Historic American Buildings Survey architectural collection

Collection Type

  • Architecture





Browse Collection


This is a major repository for material generated by the Historic American Buildings Survey (HABS) in the 1930s. The collection includes approximately 125 complete sets of full-scale measured drawings of historic buildings throughout New England, both blueprints and some originals by Frank Chouteau Brown, who was the HABS director in Massachusetts. Structures in Massachusetts are best represented, though there are also sizable holdings for Exeter and Portsmouth, New Hampshire.Source: Guide to the Library and Archives, 23.


Descriptive Terms

historic buildings
historic houses
historic preservation
surveys (documents)
measured drawings
architectural drawings (visual works)

Physical Description

ca. 125 sets of measured drawings

Finding Aid Info

Paper finding aid available in the Library and Archives.

Collection Code


Collection Name

Historic American Buildings Survey architectural collection

Reference Code



Massachusetts (United States)
Exeter (Rockingham county, New Hampshire)
Portsmouth (Rockingham county, New Hampshire)

Record Details


Historic American Buildings Survey (Agency)
Brown, Frank Chouteau, 1876-1947 (Draftsman)

Material Type

measured drawings
architectural drawings (visual works)

Description Level


Related Items

Frank Chouteau Brown architectural collection, circa 1910-1920
Arthur C. Haskell photographic collection, 1910s-1930s
Frank Chouteau Brown's Historic American Buildings Survey architectural collection

Historical/Biographical Note

Historical/Biographical Note

"The Historic American Buildings Survey (HABS) is the nation's first federal preservation program, begun in 1933 to document America's architectural heritage. Creation of the program was motivated primarily by the perceived need to mitigate the negative effects upon our history and culture of rapidly vanishing architectural resources. At the same time, important early preservation initiatives were just getting underway, such as restoration of the colonial capital at Williamsburg and the development within the National Park Service (NPS) of historical parks and National Historic Sites. Architects interested in the colonial era had previously produced drawings and photographs of historic architecture, but only on a limited, local, or regional basis. A source was needed to assist with the documentation of our architectural heritage, as well as with design and interpretation of historic resources, that was national in scope. As it was stated in the tripartite agreement between the American Institute of Architects, the Library of Congress, and the NPS that formed HABS, 'A comprehensive and continuous national survey is the logical concern of the Federal Government.' As a national survey, the HABS collection is intended to represent 'a complete resume of the builder's art.' Thus, the building selection ranges in type and style from the monumental and architect-designed to the utilitarian and vernacular, including a sampling of our nation's vast array of regionally and ethnically derived building traditions.Source: National Park Service, Historic American Buildings Survey, http://www.nps.gov/history/hdp/habs/index.htm, accessed 2009-12-14.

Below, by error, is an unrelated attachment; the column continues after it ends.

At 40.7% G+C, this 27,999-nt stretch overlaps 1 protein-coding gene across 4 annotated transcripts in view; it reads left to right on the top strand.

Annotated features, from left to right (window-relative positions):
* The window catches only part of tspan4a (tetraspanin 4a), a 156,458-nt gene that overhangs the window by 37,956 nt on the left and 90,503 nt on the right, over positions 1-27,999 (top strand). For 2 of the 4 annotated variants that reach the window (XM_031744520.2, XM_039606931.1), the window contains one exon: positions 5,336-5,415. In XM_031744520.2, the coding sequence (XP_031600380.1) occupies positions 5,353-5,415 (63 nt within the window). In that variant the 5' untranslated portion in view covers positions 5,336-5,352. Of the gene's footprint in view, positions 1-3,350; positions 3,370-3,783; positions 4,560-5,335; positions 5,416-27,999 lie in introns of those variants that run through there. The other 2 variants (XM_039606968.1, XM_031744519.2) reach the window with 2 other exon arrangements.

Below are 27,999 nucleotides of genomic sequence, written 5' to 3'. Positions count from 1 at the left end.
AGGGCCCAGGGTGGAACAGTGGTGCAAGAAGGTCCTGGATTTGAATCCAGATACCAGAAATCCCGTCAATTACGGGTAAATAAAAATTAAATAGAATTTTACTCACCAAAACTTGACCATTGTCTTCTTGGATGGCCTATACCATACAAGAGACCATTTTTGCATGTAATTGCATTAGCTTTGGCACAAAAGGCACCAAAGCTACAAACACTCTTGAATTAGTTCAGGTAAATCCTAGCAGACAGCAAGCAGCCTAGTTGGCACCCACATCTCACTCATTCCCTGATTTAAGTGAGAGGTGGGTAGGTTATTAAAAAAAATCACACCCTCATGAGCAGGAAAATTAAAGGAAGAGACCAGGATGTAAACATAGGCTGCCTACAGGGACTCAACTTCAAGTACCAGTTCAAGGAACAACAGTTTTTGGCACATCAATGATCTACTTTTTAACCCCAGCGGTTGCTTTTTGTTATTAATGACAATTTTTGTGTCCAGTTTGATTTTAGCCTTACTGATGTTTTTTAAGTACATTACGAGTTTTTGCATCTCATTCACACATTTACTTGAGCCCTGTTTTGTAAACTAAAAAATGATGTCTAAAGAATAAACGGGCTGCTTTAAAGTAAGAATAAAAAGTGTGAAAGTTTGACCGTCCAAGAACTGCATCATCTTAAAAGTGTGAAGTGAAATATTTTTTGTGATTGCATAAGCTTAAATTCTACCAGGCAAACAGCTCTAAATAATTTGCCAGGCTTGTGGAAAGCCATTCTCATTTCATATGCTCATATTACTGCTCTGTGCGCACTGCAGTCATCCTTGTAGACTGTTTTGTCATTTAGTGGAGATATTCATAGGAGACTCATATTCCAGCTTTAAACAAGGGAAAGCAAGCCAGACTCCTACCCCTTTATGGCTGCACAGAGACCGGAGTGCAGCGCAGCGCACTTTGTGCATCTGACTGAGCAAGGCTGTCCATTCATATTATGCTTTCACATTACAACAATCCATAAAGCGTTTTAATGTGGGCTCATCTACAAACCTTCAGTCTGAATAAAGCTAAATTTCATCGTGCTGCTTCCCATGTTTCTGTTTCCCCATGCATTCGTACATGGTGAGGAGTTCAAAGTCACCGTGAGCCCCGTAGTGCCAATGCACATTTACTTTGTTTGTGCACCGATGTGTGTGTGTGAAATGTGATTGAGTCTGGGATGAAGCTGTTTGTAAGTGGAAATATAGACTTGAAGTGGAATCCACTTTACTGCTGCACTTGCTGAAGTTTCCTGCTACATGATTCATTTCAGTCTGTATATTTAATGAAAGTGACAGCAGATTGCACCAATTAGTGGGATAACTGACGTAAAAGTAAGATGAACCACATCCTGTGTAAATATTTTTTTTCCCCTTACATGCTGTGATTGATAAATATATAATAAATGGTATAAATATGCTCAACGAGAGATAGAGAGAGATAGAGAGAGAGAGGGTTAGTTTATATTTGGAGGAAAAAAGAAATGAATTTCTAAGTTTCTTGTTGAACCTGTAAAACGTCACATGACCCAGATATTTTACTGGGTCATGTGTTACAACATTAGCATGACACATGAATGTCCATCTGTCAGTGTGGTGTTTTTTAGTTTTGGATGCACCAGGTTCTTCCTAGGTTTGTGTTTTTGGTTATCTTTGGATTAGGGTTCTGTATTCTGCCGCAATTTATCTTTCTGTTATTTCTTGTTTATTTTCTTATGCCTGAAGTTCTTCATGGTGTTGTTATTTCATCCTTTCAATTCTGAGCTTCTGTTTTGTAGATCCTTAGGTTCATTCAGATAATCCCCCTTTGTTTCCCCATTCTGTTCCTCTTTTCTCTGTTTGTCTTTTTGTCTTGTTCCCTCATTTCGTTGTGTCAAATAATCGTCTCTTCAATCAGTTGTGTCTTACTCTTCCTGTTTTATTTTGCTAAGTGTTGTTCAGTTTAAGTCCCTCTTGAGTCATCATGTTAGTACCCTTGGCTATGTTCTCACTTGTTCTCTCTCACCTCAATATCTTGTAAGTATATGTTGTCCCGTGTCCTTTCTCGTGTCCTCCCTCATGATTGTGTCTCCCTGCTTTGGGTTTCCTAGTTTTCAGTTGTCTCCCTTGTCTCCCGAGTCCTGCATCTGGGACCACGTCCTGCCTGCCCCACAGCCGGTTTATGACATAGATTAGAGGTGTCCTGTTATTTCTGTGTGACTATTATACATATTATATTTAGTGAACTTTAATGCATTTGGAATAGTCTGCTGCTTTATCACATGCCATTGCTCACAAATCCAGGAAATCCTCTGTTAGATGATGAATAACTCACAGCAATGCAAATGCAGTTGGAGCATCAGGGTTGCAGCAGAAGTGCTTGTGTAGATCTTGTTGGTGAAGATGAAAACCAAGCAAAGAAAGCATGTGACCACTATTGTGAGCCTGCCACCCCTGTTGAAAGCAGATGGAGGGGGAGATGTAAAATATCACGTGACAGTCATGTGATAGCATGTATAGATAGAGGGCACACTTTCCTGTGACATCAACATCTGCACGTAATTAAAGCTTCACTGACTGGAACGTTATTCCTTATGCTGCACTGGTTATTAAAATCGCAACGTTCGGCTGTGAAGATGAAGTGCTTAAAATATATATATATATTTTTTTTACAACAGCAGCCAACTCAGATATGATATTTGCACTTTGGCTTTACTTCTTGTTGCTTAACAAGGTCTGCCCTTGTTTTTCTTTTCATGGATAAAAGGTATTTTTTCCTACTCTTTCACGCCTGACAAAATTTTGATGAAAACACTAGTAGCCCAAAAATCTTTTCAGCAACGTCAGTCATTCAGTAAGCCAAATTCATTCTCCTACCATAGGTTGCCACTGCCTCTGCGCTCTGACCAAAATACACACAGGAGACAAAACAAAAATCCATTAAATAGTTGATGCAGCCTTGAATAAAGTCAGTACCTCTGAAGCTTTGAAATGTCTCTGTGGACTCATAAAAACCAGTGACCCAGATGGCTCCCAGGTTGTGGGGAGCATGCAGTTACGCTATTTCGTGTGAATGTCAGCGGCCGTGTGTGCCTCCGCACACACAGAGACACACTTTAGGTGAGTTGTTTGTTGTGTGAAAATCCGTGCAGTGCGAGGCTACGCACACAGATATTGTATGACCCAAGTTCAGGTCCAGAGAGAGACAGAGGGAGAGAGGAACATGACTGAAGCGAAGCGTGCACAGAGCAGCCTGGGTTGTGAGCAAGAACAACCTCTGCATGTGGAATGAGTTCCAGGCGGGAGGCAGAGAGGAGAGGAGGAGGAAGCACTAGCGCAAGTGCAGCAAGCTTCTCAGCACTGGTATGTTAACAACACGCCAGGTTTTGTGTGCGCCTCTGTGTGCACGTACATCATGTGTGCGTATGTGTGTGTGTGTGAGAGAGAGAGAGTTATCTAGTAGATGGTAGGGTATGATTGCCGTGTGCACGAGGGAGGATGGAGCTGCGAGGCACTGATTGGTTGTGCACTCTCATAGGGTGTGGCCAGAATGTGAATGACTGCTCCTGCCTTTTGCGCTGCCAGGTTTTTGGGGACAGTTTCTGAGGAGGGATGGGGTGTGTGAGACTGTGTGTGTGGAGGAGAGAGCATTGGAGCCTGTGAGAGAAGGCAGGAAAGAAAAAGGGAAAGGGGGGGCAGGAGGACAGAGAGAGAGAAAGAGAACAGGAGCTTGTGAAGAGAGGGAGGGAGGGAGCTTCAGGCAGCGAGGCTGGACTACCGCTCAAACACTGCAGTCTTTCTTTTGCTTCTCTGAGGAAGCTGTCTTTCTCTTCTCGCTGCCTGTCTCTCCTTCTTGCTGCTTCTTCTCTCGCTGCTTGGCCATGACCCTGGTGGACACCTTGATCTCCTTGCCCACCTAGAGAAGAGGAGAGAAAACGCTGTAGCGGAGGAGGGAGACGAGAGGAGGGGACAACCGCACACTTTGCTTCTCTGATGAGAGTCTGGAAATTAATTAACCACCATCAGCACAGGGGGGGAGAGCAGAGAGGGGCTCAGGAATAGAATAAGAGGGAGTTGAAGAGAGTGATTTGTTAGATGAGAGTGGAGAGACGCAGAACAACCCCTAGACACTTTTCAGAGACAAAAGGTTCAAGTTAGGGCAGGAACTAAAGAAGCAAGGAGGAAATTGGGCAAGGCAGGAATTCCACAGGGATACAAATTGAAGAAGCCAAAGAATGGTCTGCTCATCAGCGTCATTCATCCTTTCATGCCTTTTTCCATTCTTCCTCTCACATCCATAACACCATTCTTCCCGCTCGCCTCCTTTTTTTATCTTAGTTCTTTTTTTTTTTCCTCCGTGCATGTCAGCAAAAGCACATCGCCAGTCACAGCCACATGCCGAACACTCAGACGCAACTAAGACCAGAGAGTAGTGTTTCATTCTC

The collection is arranged by state and subdivided by project numbers. The published HABS catalogue should be consulted for these numbers.